I had recently read an article in Fine Scale Modeler about weathering with pastels and I decided to give it a try.  Now I have used pastels for quite a while for applying some grime and dirt, but this was the first time I tried to use them to simulate paint fading.  Essentially I used some white and mostly yellow in the middle of panels to simulate faded paint.  If you are a little hopeless with fine airbrush work like I am, this is a great technique to post shade with.  While the effect here is quite subtle, I am very happy with how it looks.  In addition to the post shading of the paint, I also used pastels to weather the deals and apply a bit of soiling to the undersides.  Before doing anything else, remember to seal the pastels in with another coat of clear flat.  And be prepared to redo some of the pastels as I have found that the flat coats will tone down the weathering.

 The worn paint on the wing roots is done with Tamiya Metallic Grey, applied with a mangled paintbrush by stabbing the brush down onto the kit.  I toned it down a bit with some brown pastel dust.  The exhaust staining is a combination of Tamiya Smoke augmented with gray pastels.

 The final weathering step is an oil wash for the panel lines.  I like to use artists oils thinned with Napatha.  The Napatha evaporates quickly, and doesnít react with the acrylic paints I use.  If a little, or a lot, too much ends up on the model, it can easily be removed by wiping with either a tissue or a Q-tip moistened with Napatha.  Wipe in the direction of airflow and you will not only remove excess weathering oil, you will leave some subtle streaks.  If you donít like the streaks, just wipe them again.  In this case I used mostly burnt umber, with a little black here and there.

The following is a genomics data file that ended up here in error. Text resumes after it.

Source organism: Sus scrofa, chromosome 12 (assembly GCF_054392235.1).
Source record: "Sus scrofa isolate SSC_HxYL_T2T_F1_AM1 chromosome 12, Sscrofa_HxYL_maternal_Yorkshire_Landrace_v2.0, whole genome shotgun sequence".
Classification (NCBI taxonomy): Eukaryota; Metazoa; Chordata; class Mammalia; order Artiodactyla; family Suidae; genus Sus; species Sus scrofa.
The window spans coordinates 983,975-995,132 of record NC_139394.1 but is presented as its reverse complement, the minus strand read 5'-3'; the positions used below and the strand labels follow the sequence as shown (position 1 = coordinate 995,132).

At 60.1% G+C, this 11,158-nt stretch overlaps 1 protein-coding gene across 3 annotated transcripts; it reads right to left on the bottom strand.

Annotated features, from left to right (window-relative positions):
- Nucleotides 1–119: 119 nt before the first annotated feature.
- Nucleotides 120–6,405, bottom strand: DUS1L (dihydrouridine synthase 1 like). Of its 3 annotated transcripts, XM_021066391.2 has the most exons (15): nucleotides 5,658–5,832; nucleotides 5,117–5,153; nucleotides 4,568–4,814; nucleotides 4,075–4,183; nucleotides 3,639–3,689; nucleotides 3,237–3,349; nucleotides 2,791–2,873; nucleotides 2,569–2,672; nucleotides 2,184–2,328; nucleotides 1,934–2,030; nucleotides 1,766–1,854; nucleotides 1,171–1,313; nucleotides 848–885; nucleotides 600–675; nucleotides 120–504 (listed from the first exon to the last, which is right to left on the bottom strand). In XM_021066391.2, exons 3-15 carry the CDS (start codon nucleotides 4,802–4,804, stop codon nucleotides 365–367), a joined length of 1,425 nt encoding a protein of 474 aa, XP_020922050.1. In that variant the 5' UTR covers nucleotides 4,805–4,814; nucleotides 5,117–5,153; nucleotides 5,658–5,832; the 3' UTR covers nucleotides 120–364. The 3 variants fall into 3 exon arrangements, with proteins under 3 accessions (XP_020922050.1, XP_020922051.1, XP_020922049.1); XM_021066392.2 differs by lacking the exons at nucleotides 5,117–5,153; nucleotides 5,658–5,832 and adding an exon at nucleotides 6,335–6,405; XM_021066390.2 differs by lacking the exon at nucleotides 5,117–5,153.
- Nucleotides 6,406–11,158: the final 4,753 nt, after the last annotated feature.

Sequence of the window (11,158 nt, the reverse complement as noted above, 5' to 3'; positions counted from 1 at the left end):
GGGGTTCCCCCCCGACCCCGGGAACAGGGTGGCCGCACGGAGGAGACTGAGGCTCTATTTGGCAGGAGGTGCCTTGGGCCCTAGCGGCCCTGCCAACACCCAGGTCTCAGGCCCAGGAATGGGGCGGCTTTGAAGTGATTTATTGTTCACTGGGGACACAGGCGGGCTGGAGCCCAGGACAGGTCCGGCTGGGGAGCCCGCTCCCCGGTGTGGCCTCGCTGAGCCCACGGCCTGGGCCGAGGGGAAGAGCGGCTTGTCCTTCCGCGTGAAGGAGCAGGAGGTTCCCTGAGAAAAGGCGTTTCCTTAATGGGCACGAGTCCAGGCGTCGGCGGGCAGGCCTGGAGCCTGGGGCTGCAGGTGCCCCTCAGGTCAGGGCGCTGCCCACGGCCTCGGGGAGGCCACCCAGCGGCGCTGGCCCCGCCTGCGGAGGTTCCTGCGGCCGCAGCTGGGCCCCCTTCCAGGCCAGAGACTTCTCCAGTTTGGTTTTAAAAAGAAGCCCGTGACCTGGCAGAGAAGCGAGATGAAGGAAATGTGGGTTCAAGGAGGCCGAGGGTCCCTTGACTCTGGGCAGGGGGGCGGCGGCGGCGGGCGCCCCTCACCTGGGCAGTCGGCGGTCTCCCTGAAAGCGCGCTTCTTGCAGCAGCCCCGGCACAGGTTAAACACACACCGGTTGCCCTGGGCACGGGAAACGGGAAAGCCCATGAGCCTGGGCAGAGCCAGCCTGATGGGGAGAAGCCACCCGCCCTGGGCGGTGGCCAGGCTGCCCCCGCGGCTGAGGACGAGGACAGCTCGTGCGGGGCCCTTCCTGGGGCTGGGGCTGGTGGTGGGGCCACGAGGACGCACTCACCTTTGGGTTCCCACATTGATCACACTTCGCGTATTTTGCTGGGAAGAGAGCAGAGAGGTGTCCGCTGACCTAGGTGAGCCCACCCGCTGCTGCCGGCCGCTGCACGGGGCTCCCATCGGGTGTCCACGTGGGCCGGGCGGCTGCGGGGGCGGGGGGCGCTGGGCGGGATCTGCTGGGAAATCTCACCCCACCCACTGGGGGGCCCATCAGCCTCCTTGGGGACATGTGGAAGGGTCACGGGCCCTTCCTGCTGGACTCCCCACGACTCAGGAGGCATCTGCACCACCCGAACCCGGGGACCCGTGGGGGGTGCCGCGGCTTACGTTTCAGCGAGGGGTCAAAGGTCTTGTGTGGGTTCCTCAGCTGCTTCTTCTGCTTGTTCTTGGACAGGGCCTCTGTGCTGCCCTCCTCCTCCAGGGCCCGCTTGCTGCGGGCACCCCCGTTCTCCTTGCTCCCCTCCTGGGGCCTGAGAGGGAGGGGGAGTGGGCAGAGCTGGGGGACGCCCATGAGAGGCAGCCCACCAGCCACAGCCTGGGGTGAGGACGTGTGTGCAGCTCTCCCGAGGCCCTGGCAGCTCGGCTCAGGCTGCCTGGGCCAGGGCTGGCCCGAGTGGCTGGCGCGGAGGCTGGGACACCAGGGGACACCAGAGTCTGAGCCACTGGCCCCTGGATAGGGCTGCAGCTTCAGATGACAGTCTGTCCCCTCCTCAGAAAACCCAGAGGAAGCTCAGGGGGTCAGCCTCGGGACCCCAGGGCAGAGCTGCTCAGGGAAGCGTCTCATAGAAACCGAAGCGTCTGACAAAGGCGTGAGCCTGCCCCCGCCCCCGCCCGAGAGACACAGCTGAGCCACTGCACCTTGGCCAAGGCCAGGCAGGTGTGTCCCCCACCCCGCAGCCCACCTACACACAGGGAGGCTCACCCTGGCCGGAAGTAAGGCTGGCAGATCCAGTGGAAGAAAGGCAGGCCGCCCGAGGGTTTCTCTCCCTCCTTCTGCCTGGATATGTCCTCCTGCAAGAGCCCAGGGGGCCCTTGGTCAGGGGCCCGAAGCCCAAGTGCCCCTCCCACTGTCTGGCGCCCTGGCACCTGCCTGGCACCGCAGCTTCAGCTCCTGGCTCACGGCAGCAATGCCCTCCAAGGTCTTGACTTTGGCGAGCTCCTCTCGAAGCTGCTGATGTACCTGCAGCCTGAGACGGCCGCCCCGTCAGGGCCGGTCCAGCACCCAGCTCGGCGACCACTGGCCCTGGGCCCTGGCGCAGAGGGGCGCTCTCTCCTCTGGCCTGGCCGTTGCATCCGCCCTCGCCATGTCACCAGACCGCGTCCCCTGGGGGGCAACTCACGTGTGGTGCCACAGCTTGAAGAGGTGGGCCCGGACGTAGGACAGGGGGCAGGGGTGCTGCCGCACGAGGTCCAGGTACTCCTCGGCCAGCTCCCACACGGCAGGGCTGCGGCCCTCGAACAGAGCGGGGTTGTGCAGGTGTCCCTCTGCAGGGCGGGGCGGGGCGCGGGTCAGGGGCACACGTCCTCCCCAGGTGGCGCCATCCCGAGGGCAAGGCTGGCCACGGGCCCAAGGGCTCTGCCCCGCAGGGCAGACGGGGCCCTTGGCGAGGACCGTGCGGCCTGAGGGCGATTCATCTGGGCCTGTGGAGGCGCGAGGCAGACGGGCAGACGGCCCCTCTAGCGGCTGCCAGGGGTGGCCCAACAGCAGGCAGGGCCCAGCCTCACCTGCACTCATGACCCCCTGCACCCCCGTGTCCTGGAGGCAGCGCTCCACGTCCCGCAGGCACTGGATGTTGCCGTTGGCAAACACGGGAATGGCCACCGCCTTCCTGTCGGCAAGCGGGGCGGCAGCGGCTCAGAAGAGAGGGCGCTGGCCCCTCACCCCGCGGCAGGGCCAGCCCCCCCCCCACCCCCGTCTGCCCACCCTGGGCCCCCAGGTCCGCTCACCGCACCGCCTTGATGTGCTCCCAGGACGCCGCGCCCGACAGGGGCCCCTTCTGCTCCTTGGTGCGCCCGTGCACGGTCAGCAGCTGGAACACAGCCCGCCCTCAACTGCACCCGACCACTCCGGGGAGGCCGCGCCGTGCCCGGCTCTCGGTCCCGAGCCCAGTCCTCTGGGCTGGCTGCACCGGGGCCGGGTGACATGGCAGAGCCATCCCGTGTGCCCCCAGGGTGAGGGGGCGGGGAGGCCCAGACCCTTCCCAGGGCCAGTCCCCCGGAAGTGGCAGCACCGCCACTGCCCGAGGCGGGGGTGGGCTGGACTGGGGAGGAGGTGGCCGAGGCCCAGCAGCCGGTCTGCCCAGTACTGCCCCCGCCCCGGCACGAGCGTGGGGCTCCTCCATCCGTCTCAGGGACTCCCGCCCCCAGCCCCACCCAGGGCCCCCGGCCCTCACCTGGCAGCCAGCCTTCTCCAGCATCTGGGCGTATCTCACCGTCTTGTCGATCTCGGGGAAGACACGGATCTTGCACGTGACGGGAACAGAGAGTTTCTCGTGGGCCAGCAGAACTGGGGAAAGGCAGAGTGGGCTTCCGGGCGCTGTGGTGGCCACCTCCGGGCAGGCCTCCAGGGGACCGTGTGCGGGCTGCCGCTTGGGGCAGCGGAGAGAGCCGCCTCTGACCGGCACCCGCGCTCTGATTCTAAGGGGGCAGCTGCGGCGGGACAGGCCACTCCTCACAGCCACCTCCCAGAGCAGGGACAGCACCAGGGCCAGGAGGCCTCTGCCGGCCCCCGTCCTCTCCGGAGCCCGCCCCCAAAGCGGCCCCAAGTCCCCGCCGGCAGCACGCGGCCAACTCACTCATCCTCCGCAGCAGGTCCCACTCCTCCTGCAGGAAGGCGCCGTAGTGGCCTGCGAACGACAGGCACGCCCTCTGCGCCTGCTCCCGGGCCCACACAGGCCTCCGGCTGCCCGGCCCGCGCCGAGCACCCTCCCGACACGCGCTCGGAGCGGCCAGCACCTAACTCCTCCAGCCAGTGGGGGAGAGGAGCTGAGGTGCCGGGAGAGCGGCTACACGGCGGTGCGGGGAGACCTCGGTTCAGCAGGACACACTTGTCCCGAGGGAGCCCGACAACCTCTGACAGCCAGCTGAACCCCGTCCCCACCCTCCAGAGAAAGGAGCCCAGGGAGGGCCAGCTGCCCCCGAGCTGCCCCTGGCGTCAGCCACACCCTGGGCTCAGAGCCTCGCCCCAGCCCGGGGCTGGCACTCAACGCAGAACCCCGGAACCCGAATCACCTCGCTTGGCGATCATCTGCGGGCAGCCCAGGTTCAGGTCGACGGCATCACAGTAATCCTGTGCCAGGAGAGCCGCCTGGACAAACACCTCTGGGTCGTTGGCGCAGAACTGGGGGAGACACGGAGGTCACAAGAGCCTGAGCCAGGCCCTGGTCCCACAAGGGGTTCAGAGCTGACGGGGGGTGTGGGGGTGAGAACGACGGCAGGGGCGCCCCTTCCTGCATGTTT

After paint the last bits go on.  I left the stabilizer struts off to ease the painting so on they went.  The landing gear was detailed with brake lines from fine wire held on with thin strips of Testors chrome foil.  The foil got very toned down with some last minute oil wash on the landing gear.  The wheels also got a bit of a black wash to pop out the tread.  The dropped flaps and slats go on with no issues, and leave only the gear covers, antenna and canopy.  The antenna and canopy closing cord are done with invisible thread painted with Polly S Grimy Black.  The insulator is a drop of super glue.


 This has got to be one of the easiest kits going.  The fit is fantastic, and the engineering is great.  Both the stabilizers and the landing gear are designed to only fit on the proper side.  The decals lend an interesting twist to a popular subject.  I thought it was great when someone looked at the model on a show table for a bit before it sunk in.  He said his initial thought was that it was the strangest looking Spitfire he had ever seen.

 The only disappointment I have is what has happened to the paint job.  I finished this several months ago, and the paint was fine.  However, over the months, the paint appears to have shrunk back from a couple of areas, most noticeably right over the wing roots.  I have never seen this before.  Iíve had incompatible paint failures, and cracking when undercoats have cured more slowly than topcoats, but this is very strange. If you have any idea what caused this, Iíd love to hear from you.  The paint is Polly S, with Future, Polly S Clear Flat, and Tamiya Smoke over it.  As I donít really work all that fast, everything has plenty of time to cure before the next coat was applied.

Mike Moore

March 2005